Time to update the outside cat shelter. Lots of straw, tarps, assorted crates and wood…and a big table… plus more to come.
Barbara, for faithful followers’ information, is the wild Calico Cat that lives outside and was rarely seen…until the greenhouse where she hung out for years was torn down last spring, leaving poor Barbara rather confused and homeless. But now she has apparently decided to move into the shelter on my back deck. She is not afraid of me, and comes out when I call her name. All of the cats locally defer to and respect “crazy Barbara” as she is sometimes called…they make room at the food dish and water pan, and apparently tolerate the tough old lady.
(photos ©Sometimes,2018) The colors in these shots are overwhelmed by the bright sunlight coming in the windows…except for Pearl, who is completely black and requires different camera settings to see her face. The green paint is prettier than it appears, but could use a fresh coat of paint. (The very thought of painting scares me! and yes, I know we should have painted before we put the flooring down. yikes!)
The workers are here installing the new floor, which looks great. We will paint or stain the baseboards so they are nice when they go back up. The living room area is about half of the job, so it’s a relief to have it so far along. However, everybody knows what happens when major new infrastructure goes in…. right…. the walls look crappy now and also incidental window frames and of course the cabinetry in the kitchen, which needs only a good cleaning.
The rest of the walls in the house were re-painted a couple of years ago when the ceilings had to have major replacement work due to ice getting in below the roofing and the insurance company paid some big bucks to repair the ceilings. It was mostly drywall, but the insurance also covered having the ceilings AND the affected rooms re-painted. Now we need to paint the living room walls, because they look shabby compared to the new floor and the recently-new rusty-orange paint of the kitchen/dining area.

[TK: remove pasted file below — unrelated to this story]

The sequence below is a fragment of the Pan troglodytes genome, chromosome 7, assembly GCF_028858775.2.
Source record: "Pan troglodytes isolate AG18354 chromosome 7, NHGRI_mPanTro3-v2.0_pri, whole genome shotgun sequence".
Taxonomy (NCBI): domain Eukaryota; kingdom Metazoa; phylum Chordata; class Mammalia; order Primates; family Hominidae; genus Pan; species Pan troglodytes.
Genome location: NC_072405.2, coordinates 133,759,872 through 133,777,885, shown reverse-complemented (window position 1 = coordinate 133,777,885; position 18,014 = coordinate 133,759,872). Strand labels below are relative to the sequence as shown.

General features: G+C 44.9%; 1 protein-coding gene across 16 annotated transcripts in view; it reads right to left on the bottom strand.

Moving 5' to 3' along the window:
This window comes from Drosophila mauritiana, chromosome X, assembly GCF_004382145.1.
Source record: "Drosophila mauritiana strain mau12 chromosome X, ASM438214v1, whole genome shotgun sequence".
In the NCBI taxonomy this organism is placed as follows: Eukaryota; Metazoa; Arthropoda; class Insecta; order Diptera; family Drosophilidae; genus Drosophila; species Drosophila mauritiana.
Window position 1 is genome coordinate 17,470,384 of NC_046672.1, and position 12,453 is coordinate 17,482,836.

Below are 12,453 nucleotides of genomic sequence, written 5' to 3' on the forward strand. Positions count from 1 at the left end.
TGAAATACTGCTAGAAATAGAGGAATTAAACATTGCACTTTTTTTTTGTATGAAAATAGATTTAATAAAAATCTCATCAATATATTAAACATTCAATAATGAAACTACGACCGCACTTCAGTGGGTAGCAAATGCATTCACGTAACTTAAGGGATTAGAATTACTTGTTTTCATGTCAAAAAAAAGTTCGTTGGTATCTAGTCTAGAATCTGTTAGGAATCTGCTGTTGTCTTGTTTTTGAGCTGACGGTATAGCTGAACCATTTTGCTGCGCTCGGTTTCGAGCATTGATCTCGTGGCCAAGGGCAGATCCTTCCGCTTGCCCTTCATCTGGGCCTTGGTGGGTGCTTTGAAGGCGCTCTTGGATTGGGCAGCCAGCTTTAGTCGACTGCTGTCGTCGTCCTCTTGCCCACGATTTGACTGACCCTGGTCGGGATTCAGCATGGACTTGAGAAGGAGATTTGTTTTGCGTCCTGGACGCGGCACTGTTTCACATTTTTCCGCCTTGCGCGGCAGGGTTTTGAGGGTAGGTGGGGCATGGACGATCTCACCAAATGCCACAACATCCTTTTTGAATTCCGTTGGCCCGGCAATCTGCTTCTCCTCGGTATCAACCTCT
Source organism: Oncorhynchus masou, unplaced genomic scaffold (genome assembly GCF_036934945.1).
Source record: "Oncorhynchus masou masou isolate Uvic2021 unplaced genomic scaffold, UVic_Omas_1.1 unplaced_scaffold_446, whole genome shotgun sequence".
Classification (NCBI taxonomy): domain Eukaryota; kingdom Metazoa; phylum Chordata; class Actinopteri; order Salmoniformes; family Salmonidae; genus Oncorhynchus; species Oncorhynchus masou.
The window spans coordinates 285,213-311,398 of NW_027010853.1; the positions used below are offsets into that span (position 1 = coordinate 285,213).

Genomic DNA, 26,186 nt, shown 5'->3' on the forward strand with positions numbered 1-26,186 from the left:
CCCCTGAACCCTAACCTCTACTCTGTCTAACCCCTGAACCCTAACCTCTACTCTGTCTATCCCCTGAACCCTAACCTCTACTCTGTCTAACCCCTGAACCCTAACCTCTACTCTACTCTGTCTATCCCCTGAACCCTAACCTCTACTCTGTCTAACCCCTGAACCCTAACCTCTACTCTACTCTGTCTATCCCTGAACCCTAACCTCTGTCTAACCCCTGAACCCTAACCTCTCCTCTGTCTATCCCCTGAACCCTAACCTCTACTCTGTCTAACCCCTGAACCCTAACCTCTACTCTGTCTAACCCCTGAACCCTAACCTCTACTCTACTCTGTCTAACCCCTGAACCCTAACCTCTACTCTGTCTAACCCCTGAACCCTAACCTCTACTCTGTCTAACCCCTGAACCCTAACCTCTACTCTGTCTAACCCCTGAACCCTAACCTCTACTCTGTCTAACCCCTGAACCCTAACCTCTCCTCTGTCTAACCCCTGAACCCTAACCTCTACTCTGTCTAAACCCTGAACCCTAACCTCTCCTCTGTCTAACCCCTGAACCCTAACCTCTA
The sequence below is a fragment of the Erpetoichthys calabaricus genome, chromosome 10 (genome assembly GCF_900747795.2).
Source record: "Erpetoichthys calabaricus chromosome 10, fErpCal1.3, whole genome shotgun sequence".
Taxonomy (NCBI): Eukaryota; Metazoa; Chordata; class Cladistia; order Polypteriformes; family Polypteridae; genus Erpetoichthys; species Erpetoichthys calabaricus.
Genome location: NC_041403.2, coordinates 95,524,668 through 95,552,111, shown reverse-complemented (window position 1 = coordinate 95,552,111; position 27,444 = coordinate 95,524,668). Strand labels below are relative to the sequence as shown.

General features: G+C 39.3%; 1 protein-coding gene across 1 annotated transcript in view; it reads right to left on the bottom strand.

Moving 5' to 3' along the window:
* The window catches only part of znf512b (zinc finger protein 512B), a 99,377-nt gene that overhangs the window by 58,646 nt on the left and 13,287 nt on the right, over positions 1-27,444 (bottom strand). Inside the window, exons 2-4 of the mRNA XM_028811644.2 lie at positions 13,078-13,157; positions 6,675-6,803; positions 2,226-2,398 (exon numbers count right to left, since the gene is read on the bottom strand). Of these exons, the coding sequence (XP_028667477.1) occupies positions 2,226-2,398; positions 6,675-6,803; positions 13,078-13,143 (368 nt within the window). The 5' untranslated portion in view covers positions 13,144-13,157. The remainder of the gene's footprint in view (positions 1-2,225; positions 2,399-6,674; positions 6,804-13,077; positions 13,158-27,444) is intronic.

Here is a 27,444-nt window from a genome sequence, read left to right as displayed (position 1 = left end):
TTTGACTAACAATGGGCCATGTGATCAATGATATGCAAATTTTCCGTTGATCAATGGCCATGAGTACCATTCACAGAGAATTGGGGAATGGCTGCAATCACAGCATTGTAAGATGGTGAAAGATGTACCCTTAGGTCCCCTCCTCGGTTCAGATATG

Man…these people make a LOT of noise. The owner(s) of the company do much of the labor themselves. Incidentally, I have known these people for decades…the owners’ mother was a police dispatcher when I was a news reporter, and although I haven’t seen her in decades the name came to me as I thought of a local flooring company.
I’d like to paint…well, to rephrase that, it would be nice if the walls were painted. The dusty green color is still nice and I like it as much as when it originally went on the walls fifteen years or so ago.
Well the living room part of the floor is in place, and Thursday they will do the kitchen and dining area. The baseboards need to be spruced up, so I bought a can of water-based stain (at Home Depot) to paint them with. The paint/stain dries in one hour, so that is a break. All the paintings and miscellany are off the walls, all the furniture is lounging in the dining area.
ah…those of you who are still awake…thanks for following along on my housewife work musings.
(all photos ©Sometimes, 2018)
The latest kittens from next door. Barbara has been featured in this blog before…she is a rough and tumble lady that appeared from thin air long ago; she lived in the now defunct greenhouse across the road. Not sure where she lives now, she is very illusive.